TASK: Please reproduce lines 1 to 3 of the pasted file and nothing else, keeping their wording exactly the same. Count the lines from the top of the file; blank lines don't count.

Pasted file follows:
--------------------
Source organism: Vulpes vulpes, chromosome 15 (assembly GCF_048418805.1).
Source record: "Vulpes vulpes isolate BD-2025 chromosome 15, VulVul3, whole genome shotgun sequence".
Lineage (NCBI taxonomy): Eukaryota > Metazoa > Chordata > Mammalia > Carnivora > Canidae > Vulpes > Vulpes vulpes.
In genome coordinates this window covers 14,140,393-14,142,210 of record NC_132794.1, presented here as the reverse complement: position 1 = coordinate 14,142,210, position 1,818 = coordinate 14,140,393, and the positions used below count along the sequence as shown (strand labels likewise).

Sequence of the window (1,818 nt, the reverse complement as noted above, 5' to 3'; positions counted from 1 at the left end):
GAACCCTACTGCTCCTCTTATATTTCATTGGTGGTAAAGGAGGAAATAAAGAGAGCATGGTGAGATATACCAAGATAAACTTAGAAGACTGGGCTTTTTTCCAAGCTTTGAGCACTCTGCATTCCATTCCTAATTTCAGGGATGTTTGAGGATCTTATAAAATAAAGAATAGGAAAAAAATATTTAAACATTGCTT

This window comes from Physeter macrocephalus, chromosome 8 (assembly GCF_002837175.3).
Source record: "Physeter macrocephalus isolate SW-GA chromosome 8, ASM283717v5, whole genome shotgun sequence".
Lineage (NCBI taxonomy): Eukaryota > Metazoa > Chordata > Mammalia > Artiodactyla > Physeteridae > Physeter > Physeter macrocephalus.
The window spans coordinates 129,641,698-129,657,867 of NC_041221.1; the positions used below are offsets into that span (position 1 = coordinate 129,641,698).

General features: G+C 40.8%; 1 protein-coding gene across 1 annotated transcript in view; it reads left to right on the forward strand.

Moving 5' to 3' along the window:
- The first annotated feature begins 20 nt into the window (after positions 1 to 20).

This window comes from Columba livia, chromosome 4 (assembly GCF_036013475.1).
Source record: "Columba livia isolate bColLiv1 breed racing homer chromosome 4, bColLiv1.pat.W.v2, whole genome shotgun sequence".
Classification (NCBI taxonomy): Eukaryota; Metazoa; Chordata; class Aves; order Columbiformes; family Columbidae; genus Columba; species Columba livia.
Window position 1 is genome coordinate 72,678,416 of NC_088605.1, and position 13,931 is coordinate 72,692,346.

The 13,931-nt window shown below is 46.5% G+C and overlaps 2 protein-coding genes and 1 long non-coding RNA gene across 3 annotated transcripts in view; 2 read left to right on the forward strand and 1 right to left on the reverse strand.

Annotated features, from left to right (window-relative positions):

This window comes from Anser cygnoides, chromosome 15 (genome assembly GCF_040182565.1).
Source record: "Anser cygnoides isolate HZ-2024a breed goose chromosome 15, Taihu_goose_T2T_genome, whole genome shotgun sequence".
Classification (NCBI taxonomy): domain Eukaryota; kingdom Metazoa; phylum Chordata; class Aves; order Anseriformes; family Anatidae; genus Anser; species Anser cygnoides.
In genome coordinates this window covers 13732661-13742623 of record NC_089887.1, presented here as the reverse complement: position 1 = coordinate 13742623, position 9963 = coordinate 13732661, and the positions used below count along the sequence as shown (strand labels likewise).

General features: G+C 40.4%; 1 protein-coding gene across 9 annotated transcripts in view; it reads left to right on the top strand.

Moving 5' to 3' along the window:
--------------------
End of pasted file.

Source organism: Vulpes vulpes, chromosome 15 (assembly GCF_048418805.1).
Source record: "Vulpes vulpes isolate BD-2025 chromosome 15, VulVul3, whole genome shotgun sequence".
Lineage (NCBI taxonomy): Eukaryota > Metazoa > Chordata > Mammalia > Carnivora > Canidae > Vulpes > Vulpes vulpes.